Recent cases highlight ways Texas Mexican Mafia deals with internal conflicts
Murder of local police officer, attempted hit on ranking member reveal inner workings
SAN ANTONIO – Much of what is known about the Texas Mexican Mafia comes from successful investigations led by local, state and federal law enforcement agencies.
Each case provides a glimpse inside the dark and violent world of the gang and how they operate in the shadows.
Two recent cases that are part of ongoing investigations highlight how the gang takes care of members who fall out of favor with the leadership.
Days before Balcones Heights Police Officer Julian Pesina was murdered, Bexar County Sheriff's deputies raided a home where Pesina's name was found on a roster of known Mexikanemi associates. The home belonged to Jerry Idrogo, one of the three men accused of being involved in Pesina's murder.
Idrogo is accused of setting up a meeting with Pesina May 4 outside the tattoo shop Pesina co-owned.
They talked briefly until two gunmen opened fire on Pesina. The shooters got into Idrogo's car and fled the scene.
"It is a blood-in, blood-out organization. Most members get in by killing somebody," said Gabe Morales, an expert on the Texas Mexican Mafia. "They know the only way of getting out is to die. They know that getting in."
Morales said when the gang leadership decides it's time for a member to go, their time is short.
"For a high-level person or for somebody that they want to make a high-level example of, it's going to be very brutal, obvious signs that it was done by them. There will be no questions about it," Morales said.
Other times the gang likes to keep its work hidden from investigators.
"That's probably what happened in the Ruben "Menace" Reyes case. They used him for several hits, then decided it's time for him to go," Reyes said.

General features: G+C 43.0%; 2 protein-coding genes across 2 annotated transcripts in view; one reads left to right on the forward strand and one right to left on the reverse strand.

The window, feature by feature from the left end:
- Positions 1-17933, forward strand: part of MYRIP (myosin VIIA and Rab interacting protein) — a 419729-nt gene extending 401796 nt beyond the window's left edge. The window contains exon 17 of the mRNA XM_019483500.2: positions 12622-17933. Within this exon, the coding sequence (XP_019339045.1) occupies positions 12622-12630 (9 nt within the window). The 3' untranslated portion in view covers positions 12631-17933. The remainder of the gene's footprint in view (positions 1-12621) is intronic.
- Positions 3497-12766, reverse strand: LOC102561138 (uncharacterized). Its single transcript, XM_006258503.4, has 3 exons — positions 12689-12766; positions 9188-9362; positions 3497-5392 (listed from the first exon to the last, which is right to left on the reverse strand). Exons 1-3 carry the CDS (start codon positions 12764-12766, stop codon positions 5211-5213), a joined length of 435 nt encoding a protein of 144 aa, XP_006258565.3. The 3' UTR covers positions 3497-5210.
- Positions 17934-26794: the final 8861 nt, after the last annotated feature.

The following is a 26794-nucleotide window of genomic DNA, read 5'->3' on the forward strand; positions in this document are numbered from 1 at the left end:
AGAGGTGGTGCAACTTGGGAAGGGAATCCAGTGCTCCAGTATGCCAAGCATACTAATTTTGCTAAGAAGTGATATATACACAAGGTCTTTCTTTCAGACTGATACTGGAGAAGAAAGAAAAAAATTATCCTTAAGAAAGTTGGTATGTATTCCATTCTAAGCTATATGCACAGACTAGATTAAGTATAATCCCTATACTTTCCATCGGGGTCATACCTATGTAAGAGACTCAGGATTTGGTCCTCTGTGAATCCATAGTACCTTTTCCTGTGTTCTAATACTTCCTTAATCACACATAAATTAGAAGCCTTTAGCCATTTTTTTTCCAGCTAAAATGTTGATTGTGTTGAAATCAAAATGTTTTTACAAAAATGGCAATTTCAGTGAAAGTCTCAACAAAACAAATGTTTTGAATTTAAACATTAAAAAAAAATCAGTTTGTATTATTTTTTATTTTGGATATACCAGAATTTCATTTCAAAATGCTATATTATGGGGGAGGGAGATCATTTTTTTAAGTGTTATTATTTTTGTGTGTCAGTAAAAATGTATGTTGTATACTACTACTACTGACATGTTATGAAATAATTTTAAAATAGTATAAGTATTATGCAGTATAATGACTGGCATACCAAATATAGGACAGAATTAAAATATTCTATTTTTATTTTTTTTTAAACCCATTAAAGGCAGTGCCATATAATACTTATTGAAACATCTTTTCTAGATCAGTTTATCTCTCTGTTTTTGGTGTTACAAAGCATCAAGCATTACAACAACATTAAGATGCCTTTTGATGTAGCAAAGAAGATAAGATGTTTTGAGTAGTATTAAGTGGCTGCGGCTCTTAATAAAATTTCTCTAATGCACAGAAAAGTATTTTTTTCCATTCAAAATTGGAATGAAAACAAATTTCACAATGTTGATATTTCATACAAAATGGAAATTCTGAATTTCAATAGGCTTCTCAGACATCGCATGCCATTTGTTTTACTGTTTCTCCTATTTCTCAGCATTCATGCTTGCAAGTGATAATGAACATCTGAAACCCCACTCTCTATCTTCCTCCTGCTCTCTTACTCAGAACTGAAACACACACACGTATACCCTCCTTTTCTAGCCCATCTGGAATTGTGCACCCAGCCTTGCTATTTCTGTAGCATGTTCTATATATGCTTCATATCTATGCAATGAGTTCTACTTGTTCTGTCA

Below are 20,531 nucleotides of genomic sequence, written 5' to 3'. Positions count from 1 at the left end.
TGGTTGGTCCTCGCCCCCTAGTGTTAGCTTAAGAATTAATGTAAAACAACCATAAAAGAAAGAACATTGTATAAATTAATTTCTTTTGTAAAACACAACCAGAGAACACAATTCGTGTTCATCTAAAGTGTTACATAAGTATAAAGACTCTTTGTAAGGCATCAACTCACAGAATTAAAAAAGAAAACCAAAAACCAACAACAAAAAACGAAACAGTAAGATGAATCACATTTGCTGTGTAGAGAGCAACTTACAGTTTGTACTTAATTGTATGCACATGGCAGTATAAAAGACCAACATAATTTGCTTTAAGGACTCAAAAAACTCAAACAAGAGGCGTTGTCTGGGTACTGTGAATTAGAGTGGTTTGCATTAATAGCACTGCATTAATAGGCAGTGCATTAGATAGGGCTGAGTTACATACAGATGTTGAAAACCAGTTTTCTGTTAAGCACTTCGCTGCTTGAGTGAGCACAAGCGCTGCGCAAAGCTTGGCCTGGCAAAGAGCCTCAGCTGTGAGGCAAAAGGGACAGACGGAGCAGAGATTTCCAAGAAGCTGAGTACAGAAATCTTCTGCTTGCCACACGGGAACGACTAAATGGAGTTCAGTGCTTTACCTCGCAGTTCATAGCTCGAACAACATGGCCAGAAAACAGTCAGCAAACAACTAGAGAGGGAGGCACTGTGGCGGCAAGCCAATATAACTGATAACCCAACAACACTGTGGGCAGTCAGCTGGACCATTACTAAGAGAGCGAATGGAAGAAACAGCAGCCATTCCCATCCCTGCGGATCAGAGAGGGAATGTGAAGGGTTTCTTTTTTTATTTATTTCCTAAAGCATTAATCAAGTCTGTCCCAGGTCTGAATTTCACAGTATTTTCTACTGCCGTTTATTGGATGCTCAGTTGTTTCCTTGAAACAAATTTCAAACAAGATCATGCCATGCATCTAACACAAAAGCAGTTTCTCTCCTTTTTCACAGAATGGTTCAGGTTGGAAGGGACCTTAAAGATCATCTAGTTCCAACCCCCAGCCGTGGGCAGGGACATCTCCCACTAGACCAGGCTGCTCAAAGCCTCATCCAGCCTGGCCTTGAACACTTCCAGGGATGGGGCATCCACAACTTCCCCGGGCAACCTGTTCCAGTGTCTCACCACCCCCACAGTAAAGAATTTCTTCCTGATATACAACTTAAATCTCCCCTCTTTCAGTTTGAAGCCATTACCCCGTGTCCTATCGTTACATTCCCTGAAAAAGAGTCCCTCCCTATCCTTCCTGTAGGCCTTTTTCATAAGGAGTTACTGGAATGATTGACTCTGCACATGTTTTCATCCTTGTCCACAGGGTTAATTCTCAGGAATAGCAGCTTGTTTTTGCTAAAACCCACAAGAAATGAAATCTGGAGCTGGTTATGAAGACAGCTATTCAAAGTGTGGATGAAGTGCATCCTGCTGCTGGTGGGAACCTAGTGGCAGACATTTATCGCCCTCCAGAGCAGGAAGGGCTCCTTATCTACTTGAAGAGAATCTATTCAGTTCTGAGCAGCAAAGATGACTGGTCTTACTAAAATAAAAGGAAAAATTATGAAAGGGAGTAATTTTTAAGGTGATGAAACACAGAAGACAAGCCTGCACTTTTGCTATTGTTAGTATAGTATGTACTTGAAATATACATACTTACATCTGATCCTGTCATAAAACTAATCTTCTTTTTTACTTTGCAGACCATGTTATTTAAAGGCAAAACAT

According to a federal indictment, Reyes said he was serving as the lieutenant of lieutenants in 2014 when he allegedly murdered three high-ranking members in three separate hits on the same day.
Reyes lured each man to their death by telling them they had jobs to do. Instead, they were shot, then buried in a pre-dug grave near Pearsall.
The victims had been stripped of their ranks for mishandling $60,000 and making poor decisions in the gang's day-to-day business affairs.
"They should know it's coming but a lot of times, they are caught totally surprised because if they don't know they did anything wrong, and sometimes it may be politics," Morales said.
Several months later, the tables turned on Reyes. A hit squad went to his apartment and opened fire when he opened the door. Reyes was hit but he survived.
Days later, he was spilling his secrets to SAPD homicide detectives, detailing the murders he committed and taking detectives to the grave where the bodies were buried.
By working with investigators, Reyes violated the gang's rule of not cooperating with police.
But Morales believes he's not the only one in trouble with the gang.
"That botched attempt, the people who botched that hit, now, are in trouble, too," Morales said. "That's the thing with these organizations, they mostly, again, kill each other."
The three men accused of killing Pesina remain in custody on murder charges and are currently awaiting trial.
Reyes remains in federal custody. He has until April to enter a plea or go to trial.
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